It's the ultimate watering hole.
Voyageurs National Park, located in northern Minnesota near the Canadian border, gets its name from the French-Canadian fur traders who were the first to explore this stretch of the country.
This national park is best known for its network of pristine lakes, and has long attracted water sports enthusiasts who love to fish, kayak, and canoe. And secluded islands, accessible only by boat, are hidden all around Voyageurs. After all, the largest lakes (Rainy, Kabetogama, Namakan, and Sand Point) make up 40 percent of the entire park. In the winter, the lakes freeze over, opening up additional opportunities for cross-country skiing, snowshoeing, and snowmobiling.
In many ways, the inaccessibility and vastness of Voyageurs make it the perfect place for an escape, as it's not difficult to find yourself alone amongst the park’s pines and waterways. If you're planning a trip to this charming expanse, consider this your definitive guide to Voyageurs National Park.
Spend the night on a houseboat
You won't find any drive-in campsites at Voyageurs. Boating enthusiasts, however, will be pleased to know there are over 270 designated boat-in campsites, houseboat sites, and day use sites scattered across the park. A map of the sites can be found on the National Park Service's website. Visitors must make reservations in advance.
For those who do not have access to a watercraft and do not plan on renting one, there are drive-in campsites available just outside of the park boundaries. The Woodenfrog State Forest Campground is one of the best campgrounds near Voyageurs, and is located just beyond the park on Kabetogama Lake. This campground offers campers only the basic necessities: fire pits, tables, vault toilets, and drinking water.
Or rent a room nearby
Multiple hotels and inns can be found in the nearby town of International Falls. If camping is not on the itinerary for your trip to Voyageurs, spend a few nights at the Bear Ridge Guest House. One, two, and three-bedroom suites with views of Rainy Lake are available on a weekly or monthly basis. Kettle Falls Hotel, a historic property located 15 miles from the closest road, is accessible only by boat. Commercial water taxis, float planes, and tour boats are available to bring visitors to the hotel.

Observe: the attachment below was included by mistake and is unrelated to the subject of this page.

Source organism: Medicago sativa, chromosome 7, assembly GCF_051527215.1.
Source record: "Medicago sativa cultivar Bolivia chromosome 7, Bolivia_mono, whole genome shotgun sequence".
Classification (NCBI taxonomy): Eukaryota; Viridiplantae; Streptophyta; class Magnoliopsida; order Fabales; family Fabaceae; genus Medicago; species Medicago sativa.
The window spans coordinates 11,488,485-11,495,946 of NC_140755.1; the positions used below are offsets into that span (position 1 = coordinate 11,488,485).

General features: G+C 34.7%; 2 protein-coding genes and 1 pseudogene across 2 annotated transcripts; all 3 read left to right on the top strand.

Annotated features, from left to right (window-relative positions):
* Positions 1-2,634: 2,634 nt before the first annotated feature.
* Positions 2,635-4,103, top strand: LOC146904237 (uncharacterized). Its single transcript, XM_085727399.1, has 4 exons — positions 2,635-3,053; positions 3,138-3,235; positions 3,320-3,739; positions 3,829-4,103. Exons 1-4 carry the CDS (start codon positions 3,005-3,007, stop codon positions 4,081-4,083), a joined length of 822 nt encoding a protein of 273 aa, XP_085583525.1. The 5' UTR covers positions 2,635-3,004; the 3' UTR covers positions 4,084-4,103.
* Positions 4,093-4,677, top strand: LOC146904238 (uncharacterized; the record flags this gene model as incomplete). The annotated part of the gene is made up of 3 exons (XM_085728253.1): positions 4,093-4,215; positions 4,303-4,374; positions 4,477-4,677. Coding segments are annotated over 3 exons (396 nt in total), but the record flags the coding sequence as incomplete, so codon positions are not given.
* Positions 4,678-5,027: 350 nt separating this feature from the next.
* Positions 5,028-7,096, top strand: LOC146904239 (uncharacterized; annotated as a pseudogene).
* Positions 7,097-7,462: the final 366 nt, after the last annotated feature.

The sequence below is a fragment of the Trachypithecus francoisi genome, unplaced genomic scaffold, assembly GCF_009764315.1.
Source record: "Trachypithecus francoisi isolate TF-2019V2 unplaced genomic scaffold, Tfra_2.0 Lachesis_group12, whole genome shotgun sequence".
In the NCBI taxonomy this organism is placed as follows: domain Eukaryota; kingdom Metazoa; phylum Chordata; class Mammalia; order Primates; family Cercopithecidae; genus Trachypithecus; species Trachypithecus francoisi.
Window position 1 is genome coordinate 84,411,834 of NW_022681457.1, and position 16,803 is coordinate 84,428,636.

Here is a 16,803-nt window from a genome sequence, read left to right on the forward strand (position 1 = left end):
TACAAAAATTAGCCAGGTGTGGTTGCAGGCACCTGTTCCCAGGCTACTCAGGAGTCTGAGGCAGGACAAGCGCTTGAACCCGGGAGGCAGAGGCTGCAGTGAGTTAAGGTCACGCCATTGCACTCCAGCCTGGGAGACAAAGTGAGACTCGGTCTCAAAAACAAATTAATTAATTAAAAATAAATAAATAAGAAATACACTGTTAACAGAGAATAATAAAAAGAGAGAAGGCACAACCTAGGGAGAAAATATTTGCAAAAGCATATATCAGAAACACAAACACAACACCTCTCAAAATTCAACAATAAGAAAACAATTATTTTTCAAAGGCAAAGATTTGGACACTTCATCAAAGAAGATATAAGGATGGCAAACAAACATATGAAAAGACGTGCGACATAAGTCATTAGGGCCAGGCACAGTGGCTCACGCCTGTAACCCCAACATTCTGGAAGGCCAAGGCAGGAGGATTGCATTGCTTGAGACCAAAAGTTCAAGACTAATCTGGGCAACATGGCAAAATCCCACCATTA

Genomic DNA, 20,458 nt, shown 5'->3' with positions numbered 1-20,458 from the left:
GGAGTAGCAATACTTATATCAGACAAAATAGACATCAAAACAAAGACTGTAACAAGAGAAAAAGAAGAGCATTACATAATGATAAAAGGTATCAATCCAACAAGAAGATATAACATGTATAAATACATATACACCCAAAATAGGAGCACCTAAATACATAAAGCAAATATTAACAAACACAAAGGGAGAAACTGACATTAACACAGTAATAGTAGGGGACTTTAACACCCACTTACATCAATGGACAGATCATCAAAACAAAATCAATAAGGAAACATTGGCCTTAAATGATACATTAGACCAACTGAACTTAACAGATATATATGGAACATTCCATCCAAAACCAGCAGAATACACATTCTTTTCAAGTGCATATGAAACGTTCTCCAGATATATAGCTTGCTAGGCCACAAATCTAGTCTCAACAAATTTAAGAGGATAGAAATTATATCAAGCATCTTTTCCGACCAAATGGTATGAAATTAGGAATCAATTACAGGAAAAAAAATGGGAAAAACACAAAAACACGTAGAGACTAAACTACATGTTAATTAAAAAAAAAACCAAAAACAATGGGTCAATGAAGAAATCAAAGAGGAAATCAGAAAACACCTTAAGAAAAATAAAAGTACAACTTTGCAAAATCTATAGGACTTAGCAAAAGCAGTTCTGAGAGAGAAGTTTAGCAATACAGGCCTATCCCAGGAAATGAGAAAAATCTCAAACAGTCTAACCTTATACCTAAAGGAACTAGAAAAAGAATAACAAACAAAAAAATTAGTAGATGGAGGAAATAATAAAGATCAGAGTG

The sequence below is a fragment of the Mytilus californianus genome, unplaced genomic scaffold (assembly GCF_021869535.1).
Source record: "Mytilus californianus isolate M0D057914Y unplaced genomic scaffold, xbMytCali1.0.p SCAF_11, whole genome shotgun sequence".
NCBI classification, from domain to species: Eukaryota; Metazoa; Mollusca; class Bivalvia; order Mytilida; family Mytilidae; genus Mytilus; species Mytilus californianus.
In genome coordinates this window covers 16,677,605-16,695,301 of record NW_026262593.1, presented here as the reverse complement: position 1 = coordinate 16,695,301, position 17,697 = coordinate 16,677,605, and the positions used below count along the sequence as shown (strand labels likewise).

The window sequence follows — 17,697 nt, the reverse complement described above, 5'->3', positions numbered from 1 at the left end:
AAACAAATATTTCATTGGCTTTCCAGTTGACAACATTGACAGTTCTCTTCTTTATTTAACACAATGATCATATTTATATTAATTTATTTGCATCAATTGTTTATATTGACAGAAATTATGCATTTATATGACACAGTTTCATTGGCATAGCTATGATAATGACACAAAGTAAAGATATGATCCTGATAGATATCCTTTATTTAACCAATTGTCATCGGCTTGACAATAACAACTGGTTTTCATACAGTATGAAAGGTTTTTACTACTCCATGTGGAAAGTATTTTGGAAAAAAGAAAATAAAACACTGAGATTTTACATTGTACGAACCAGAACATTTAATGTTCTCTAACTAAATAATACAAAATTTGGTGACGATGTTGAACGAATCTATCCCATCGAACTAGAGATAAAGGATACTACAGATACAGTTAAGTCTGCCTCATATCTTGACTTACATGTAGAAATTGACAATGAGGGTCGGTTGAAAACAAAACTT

Be prepared to get wet
Even in the winter, the most popular activities in Voyageurs will be spent on the park's lakes—they'll just be frozen over. For a truly remote experience, consider renting a canoe or rowboat on one of the interior lakes within the Kabetogama Peninsula. The trailhead to this area can be reached by personal boat or water taxi, and then by foot on one of the access trails. It's important to reserve a boat well in advance. Voyageurs Outfitters, for example, offers canoe and kayak rentals, as well as boat tours, birding tours, and custom experiences. To preserve the untouched wilderness, motorized watercraft are not allowed on these lakes.
Come wintertime, the park transforms into a frozen, snow-covered world. All the water in the park freezes, and focus shifts from boating to cross country skiing, snowmobiling, and snowshoeing. Many of the places that could once only be accessed by boat can now be reached by foot. Visitors can also try ice fishing for pike and pan fish.
Enjoy endless stargazing
The night sky above Voyageurs is one of the darkest in the country, so it’s an excellent place for stargazing. The large waterways and uninhabited islands are virtually free from light pollution, and allow visitors the opportunity to view shooting stars, the Milky Way, and even the occasional aurora borealis. During the summer months, children are invited to join so-called dark rangers on a Night Explorer program for telescope-viewing and an evening hike.
Check out the newest trail
In July 2015, Voyageurs opened the multi-use Rainy Lake Recreational Trail: a 1.7-mile stretch that works from the eponymous Visitor Center to the International Falls Bike Trail. The newest way to enjoy the park is great for snowshoeing and cycling, but no motorized vehicles are allowed. Because it's paved, it's ideal for families.
Visit any time of year
The late spring and summer months are a great time for travelers to pick edible berries, explore the beaches, and see the lady slippers bloom (which happens around late June). And the crisp temperatures of fall mean beautiful foliage hikes and serene afternoons paddling along the waterways that meander through the untouched forests. When winter descends upon the park, you can find frozen pine boughs as early as late October—and the snow can linger through April. While it gets very cold this time of year, it's also a great opportunity to access some of the park's more remote stretches.